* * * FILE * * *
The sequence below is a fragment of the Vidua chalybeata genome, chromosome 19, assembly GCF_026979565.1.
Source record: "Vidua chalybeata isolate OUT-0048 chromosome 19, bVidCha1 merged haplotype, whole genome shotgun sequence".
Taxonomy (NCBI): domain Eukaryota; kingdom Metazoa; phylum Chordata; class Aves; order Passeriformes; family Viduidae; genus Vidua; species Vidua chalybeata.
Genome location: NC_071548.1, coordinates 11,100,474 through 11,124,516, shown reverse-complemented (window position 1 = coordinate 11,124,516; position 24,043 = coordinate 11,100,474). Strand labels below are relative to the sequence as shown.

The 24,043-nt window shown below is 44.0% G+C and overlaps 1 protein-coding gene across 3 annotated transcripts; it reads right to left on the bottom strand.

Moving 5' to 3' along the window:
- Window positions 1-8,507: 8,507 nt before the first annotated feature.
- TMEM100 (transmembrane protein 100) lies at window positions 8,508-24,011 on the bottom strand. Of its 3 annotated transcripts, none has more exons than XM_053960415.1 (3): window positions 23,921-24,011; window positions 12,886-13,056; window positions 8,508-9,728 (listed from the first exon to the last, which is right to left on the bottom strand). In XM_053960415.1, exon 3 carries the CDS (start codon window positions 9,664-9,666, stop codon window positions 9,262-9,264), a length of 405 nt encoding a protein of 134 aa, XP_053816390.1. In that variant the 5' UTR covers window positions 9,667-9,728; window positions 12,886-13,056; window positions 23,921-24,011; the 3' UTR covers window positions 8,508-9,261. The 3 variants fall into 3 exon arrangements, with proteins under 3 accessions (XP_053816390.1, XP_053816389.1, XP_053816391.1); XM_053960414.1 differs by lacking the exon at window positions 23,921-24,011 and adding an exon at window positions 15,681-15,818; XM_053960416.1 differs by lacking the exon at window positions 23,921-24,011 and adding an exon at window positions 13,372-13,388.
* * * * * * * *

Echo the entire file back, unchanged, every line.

The sequence below is a fragment of the Vidua chalybeata genome, chromosome 19, assembly GCF_026979565.1.
Source record: "Vidua chalybeata isolate OUT-0048 chromosome 19, bVidCha1 merged haplotype, whole genome shotgun sequence".
Taxonomy (NCBI): domain Eukaryota; kingdom Metazoa; phylum Chordata; class Aves; order Passeriformes; family Viduidae; genus Vidua; species Vidua chalybeata.
Genome location: NC_071548.1, coordinates 11,100,474 through 11,124,516, shown reverse-complemented (window position 1 = coordinate 11,124,516; position 24,043 = coordinate 11,100,474). Strand labels below are relative to the sequence as shown.

The 24,043-nt window shown below is 44.0% G+C and overlaps 1 protein-coding gene across 3 annotated transcripts; it reads right to left on the bottom strand.

Moving 5' to 3' along the window:
- Window positions 1-8,507: 8,507 nt before the first annotated feature.
- TMEM100 (transmembrane protein 100) lies at window positions 8,508-24,011 on the bottom strand. Of its 3 annotated transcripts, none has more exons than XM_053960415.1 (3): window positions 23,921-24,011; window positions 12,886-13,056; window positions 8,508-9,728 (listed from the first exon to the last, which is right to left on the bottom strand). In XM_053960415.1, exon 3 carries the CDS (start codon window positions 9,664-9,666, stop codon window positions 9,262-9,264), a length of 405 nt encoding a protein of 134 aa, XP_053816390.1. In that variant the 5' UTR covers window positions 9,667-9,728; window positions 12,886-13,056; window positions 23,921-24,011; the 3' UTR covers window positions 8,508-9,261. The 3 variants fall into 3 exon arrangements, with proteins under 3 accessions (XP_053816390.1, XP_053816389.1, XP_053816391.1); XM_053960414.1 differs by lacking the exon at window positions 23,921-24,011 and adding an exon at window positions 15,681-15,818; XM_053960416.1 differs by lacking the exon at window positions 23,921-24,011 and adding an exon at window positions 13,372-13,388.